|Title||Menopause and mitochondria: windows into estrogen effects on Alzheimer's disease risk and therapy.|
|Publication Type||Journal Article|
|Year of Publication||2010|
|Authors||Henderson VW, Brinton RDiaz|
|Journal||Prog Brain Res|
|Keywords||Aging, Alzheimer Disease, Animals, Disease Models, Animal, Estrogen Replacement Therapy, Estrogens, Female, Humans, Menopause, Mitochondria, Risk|
Metabolic derangements and oxidative stress are early events in Alzheimer's disease pathogenesis. Multi-faceted effects of estrogens include improved cerebral metabolic profile and reduced oxidative stress through actions on mitochondria, suggesting that a woman's endogenous and exogenous estrogen exposures during midlife and in the late post-menopause might favourably influence Alzheimer risk and symptoms. This prediction finds partial support in the clinical literature. As expected, early menopause induced by oophorectomy may increase cognitive vulnerability; however, there is no clear link between age at menopause and Alzheimer risk in other settings, or between natural menopause and memory loss. Further, among older post-menopausal women, initiating estrogen-containing hormone therapy increases dementia risk and probably does not improve Alzheimer's disease symptoms. As suggested by the 'critical window' or 'healthy cell' hypothesis, better outcomes might be expected from earlier estrogen exposures. Some observational results imply that effects of hormone therapy on Alzheimer risk are indeed modified by age at initiation, temporal proximity to menopause, or a woman's health. However, potential methodological biases warrant caution in interpreting observational findings. Anticipated results from large, ongoing clinical trials [Early Versus Late Intervention Trial with Estradiol (ELITE), Kronos Early Estrogen Prevention Study (KEEPS)] will help settle whether midlife estrogen therapy improves midlife cognitive skills but not whether midlife estrogen exposures modify late-life Alzheimer risk. Estrogen effects on mitochondria adumbrate the potential relevance of estrogens to Alzheimer's disease. However, laboratory models are inexact embodiments of Alzheimer pathogenesis and progression, making it difficult to surmise net effects of estrogen exposures. Research needs include better predictors of adverse cognitive outcomes, biomarkers for risks associated with hormone therapy, and tools for monitoring brain function and disease progression.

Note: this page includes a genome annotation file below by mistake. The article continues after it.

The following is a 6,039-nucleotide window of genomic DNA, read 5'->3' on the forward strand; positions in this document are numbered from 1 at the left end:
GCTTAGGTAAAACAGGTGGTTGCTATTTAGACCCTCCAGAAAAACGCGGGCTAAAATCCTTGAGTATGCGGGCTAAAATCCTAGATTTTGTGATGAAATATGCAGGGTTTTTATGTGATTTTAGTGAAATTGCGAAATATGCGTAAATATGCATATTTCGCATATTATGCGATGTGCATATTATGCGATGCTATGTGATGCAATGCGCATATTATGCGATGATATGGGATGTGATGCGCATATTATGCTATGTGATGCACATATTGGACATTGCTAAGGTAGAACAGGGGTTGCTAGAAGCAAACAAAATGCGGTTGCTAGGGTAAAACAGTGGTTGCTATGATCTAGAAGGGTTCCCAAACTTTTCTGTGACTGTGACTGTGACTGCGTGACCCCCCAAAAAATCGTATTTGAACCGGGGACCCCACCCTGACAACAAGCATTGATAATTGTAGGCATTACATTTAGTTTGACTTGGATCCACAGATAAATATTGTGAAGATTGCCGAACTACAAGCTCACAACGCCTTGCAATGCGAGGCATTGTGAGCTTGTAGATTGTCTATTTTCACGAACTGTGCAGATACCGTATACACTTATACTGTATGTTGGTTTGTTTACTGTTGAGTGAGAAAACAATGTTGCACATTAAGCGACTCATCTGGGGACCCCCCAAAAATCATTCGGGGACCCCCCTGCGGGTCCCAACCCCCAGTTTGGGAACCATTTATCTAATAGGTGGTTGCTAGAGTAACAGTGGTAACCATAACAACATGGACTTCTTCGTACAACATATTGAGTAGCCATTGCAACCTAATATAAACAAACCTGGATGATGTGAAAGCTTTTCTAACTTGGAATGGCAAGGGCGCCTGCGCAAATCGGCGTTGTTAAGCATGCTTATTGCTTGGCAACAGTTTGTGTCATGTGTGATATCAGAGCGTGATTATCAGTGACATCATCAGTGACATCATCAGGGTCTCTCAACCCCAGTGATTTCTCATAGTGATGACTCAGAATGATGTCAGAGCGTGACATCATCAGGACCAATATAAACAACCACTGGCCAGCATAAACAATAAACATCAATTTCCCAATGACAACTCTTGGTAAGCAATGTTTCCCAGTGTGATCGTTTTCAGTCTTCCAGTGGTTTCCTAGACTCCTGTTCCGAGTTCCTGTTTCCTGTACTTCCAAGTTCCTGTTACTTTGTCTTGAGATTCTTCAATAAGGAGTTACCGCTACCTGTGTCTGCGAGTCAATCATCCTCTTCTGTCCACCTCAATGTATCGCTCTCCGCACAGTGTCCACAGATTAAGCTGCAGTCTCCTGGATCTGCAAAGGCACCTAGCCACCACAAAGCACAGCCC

|Alternate Journal||Prog. Brain Res.|
|Grant List||R01 AG032236 / AG / NIA NIH HHS / United States|
Menopause and mitochondria: windows into estrogen effects on Alzheimer's disease risk and therapy.
Faculty Member Reference:
Roberta Diaz Brinton, Ph.D